We would drive around the mountain towns with our picnic goodies, stop when we got hungry (there were many scenic lay-bys with picnic tables to choose from), spread out our collection, open a bottle of wine and watch the sheep wander by.
This is our attempt to recreate some of those charcuterie-based picnic lunches. Below, we’ve put together some tips you can follow which will help you make your own spread delicious, beautiful and fun, whether it’s for a picnic, party or date night.
And while you certainly don’t have to make our Home-Made Maple Mustard and Red Onion Jam with Wine, Honey and Thyme, it will certainly make your charcuterie board tastier!
I can honestly say Les Trois Petits Cochons makes some of the best charcuterie we have ever had, either in the U.S. or France. Everything we tasted was delicious, but we especially loved the Jambon Sec, which has a delicate, almost sweet flavor. We also loved that it wasn’t overly salty, the way some cured hams can be. We were also blown away by the Chicken Pâté with Apples and Cider, which also happens to be organic, an added bonus. We absolutely plan on ordering from them again soon.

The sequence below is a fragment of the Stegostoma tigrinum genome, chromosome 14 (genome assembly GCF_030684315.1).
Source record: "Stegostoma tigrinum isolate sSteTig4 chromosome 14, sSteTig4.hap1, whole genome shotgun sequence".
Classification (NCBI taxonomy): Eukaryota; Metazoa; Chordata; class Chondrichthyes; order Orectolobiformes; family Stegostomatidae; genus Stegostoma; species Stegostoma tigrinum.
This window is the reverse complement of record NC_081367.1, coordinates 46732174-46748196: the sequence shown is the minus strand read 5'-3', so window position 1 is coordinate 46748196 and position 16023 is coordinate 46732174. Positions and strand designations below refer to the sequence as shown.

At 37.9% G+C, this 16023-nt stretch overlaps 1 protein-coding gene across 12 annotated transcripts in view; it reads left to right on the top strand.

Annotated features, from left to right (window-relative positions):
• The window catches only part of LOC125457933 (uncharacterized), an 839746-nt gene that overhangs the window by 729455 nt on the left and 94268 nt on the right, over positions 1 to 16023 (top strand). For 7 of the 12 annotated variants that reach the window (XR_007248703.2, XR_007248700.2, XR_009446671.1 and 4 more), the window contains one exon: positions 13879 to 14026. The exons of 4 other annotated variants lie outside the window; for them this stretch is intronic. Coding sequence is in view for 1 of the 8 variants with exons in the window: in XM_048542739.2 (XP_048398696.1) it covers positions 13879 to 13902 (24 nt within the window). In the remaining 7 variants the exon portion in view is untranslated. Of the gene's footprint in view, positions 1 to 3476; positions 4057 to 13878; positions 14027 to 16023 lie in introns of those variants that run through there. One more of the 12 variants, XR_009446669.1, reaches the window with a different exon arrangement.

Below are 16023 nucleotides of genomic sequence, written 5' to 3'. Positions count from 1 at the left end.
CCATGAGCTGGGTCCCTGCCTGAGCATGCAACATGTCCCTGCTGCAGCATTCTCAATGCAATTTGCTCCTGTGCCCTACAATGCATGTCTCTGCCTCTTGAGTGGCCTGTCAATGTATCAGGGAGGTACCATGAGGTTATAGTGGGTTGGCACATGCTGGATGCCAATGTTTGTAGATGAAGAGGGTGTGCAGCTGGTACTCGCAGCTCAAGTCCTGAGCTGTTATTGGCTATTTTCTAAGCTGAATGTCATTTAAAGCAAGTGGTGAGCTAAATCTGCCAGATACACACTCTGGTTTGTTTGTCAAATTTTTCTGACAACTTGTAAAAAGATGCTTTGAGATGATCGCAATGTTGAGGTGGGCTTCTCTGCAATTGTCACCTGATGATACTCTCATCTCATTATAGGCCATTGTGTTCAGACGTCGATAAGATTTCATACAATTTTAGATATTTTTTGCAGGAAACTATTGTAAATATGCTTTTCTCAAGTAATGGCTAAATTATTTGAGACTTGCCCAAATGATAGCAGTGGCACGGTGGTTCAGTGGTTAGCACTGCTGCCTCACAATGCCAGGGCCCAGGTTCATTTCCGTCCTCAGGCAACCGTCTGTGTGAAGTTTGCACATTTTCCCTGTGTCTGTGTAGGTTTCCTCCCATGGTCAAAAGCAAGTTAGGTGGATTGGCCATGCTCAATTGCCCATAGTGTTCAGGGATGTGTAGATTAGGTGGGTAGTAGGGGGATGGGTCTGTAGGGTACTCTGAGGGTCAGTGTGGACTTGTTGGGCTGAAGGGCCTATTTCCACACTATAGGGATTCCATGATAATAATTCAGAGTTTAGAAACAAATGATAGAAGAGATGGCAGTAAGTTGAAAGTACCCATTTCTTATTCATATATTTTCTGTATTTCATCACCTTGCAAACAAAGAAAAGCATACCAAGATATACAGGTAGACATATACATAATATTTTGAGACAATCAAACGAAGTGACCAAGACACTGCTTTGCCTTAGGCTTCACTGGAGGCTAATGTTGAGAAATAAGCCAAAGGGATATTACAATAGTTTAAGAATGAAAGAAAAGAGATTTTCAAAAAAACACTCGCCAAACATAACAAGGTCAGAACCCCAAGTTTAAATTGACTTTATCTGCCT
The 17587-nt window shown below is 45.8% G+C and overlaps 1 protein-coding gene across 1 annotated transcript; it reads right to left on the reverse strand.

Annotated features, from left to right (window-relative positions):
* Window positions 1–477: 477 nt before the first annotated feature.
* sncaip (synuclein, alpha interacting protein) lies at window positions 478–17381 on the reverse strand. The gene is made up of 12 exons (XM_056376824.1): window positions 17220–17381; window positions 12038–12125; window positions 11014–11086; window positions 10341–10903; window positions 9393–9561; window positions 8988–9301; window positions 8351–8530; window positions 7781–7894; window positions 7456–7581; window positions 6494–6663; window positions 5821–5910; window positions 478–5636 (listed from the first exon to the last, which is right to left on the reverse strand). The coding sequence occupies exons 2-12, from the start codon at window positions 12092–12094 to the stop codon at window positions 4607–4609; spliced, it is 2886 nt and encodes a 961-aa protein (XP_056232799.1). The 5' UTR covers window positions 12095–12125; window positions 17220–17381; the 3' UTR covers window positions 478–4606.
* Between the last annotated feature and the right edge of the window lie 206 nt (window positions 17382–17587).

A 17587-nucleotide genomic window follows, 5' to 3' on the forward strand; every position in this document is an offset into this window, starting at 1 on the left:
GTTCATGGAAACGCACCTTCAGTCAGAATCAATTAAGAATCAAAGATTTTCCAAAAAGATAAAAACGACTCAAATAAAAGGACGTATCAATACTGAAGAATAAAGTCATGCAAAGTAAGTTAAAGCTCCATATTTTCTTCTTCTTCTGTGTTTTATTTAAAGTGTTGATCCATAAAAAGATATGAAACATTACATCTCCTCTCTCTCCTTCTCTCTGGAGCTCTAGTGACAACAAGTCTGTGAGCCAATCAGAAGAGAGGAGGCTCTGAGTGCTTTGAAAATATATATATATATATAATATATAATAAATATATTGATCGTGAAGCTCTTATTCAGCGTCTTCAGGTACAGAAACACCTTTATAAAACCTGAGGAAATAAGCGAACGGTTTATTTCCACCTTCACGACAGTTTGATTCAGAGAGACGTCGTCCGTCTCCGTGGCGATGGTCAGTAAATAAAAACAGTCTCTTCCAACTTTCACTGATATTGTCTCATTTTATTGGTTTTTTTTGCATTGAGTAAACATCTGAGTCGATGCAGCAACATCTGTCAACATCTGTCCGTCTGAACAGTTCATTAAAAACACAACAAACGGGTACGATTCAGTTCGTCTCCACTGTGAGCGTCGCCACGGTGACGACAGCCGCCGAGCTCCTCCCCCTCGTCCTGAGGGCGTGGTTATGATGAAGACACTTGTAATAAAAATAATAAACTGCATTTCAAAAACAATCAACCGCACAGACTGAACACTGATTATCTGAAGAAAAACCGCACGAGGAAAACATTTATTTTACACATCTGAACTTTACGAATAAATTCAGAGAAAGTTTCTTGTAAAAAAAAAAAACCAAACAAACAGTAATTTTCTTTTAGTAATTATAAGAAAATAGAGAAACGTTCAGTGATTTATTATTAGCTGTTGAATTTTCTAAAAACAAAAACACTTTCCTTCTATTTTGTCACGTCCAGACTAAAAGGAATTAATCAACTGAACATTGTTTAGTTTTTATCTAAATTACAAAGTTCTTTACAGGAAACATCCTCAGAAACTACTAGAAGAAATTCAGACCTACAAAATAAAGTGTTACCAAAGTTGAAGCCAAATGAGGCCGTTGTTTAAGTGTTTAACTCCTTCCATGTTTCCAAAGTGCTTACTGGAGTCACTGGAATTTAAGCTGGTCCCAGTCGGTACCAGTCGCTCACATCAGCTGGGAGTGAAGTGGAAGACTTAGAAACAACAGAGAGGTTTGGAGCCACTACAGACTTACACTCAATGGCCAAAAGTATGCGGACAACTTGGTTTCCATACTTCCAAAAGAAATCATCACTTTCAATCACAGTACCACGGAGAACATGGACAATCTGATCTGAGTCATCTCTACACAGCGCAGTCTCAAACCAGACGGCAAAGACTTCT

Our guide for putting together a perfect Charcuterie Board:
Choose a variety of meats — We like to go with at least three for a simple board, adding more options as the guest list grows. You’ll want to mix up the flavors: something a little sweet, something spicy, something delicate. Our favorites are thinly sliced dried salami, like Saucisson Sec. This air-dried sausage is savory and almost a little briny. We like it sliced thin so it almost melts in the mouth. Chorizo is a great spicy option. Its bright red color and bold flavor livens things up. We like to buy a whole log so we can slice it a little thicker than the saucisson. Our other must-have is cured ham, like Prosciutto or Jambon Sec. Sliced paper-thin, this delicate, almost sweet ham is rimmed with a thin sliver of meltingly tender fat. Separate each slice and drape it gently onto your board for the most beautiful presentation. Mix up your flavors as you add more options — maybe a sausage flavored with porcini mushrooms (Saucisson Sec Aux Cépes) or thinly sliced smoked duck breast.